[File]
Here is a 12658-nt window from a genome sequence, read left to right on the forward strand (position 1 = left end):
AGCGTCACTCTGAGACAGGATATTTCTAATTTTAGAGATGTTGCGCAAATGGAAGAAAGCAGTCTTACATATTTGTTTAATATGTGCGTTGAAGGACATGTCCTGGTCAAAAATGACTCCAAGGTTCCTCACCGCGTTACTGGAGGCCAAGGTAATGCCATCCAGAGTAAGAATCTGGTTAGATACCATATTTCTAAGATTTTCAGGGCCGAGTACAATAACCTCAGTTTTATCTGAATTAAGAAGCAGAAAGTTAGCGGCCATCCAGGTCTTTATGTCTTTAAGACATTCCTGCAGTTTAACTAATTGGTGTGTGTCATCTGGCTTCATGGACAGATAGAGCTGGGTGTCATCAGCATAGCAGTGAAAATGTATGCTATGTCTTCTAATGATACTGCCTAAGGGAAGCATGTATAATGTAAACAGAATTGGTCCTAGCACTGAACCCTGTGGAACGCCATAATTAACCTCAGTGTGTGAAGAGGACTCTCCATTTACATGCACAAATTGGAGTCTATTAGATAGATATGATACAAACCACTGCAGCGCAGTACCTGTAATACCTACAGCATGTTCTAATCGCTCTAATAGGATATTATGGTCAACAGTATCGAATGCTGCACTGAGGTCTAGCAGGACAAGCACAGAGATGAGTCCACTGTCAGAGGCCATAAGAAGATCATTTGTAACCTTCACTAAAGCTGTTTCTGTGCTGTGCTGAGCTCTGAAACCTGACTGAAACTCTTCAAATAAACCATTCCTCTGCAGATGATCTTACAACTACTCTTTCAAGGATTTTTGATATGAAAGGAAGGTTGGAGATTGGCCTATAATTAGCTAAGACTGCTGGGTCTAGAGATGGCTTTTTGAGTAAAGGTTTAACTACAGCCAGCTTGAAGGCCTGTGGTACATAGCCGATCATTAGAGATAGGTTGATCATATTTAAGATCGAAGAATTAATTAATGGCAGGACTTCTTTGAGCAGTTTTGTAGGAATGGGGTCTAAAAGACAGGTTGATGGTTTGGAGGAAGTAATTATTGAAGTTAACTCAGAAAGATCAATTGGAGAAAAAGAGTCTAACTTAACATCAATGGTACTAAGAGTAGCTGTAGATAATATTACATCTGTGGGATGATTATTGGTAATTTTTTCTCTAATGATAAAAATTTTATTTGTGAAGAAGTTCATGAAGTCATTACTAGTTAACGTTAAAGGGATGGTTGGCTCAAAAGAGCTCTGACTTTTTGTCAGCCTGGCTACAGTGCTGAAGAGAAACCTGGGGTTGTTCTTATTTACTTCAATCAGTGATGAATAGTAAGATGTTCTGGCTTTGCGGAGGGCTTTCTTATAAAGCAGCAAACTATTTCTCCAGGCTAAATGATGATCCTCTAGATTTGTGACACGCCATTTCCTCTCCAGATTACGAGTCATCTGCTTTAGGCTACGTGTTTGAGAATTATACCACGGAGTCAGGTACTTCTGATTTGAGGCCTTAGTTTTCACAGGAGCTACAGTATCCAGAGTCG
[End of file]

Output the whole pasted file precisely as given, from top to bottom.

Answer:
Here is a 12658-nt window from a genome sequence, read left to right on the forward strand (position 1 = left end):
AGCGTCACTCTGAGACAGGATATTTCTAATTTTAGAGATGTTGCGCAAATGGAAGAAAGCAGTCTTACATATTTGTTTAATATGTGCGTTGAAGGACATGTCCTGGTCAAAAATGACTCCAAGGTTCCTCACCGCGTTACTGGAGGCCAAGGTAATGCCATCCAGAGTAAGAATCTGGTTAGATACCATATTTCTAAGATTTTCAGGGCCGAGTACAATAACCTCAGTTTTATCTGAATTAAGAAGCAGAAAGTTAGCGGCCATCCAGGTCTTTATGTCTTTAAGACATTCCTGCAGTTTAACTAATTGGTGTGTGTCATCTGGCTTCATGGACAGATAGAGCTGGGTGTCATCAGCATAGCAGTGAAAATGTATGCTATGTCTTCTAATGATACTGCCTAAGGGAAGCATGTATAATGTAAACAGAATTGGTCCTAGCACTGAACCCTGTGGAACGCCATAATTAACCTCAGTGTGTGAAGAGGACTCTCCATTTACATGCACAAATTGGAGTCTATTAGATAGATATGATACAAACCACTGCAGCGCAGTACCTGTAATACCTACAGCATGTTCTAATCGCTCTAATAGGATATTATGGTCAACAGTATCGAATGCTGCACTGAGGTCTAGCAGGACAAGCACAGAGATGAGTCCACTGTCAGAGGCCATAAGAAGATCATTTGTAACCTTCACTAAAGCTGTTTCTGTGCTGTGCTGAGCTCTGAAACCTGACTGAAACTCTTCAAATAAACCATTCCTCTGCAGATGATCTTACAACTACTCTTTCAAGGATTTTTGATATGAAAGGAAGGTTGGAGATTGGCCTATAATTAGCTAAGACTGCTGGGTCTAGAGATGGCTTTTTGAGTAAAGGTTTAACTACAGCCAGCTTGAAGGCCTGTGGTACATAGCCGATCATTAGAGATAGGTTGATCATATTTAAGATCGAAGAATTAATTAATGGCAGGACTTCTTTGAGCAGTTTTGTAGGAATGGGGTCTAAAAGACAGGTTGATGGTTTGGAGGAAGTAATTATTGAAGTTAACTCAGAAAGATCAATTGGAGAAAAAGAGTCTAACTTAACATCAATGGTACTAAGAGTAGCTGTAGATAATATTACATCTGTGGGATGATTATTGGTAATTTTTTCTCTAATGATAAAAATTTTATTTGTGAAGAAGTTCATGAAGTCATTACTAGTTAACGTTAAAGGGATGGTTGGCTCAAAAGAGCTCTGACTTTTTGTCAGCCTGGCTACAGTGCTGAAGAGAAACCTGGGGTTGTTCTTATTTACTTCAATCAGTGATGAATAGTAAGATGTTCTGGCTTTGCGGAGGGCTTTCTTATAAAGCAGCAAACTATTTCTCCAGGCTAAATGATGATCCTCTAGATTTGTGACACGCCATTTCCTCTCCAGATTACGAGTCATCTGCTTTAGGCTACGTGTTTGAGAATTATACCACGGAGTCAGGTACTTCTGATTTGAGGCCTTAGTTTTCACAGGAGCTACAGTATCCAGAGTCG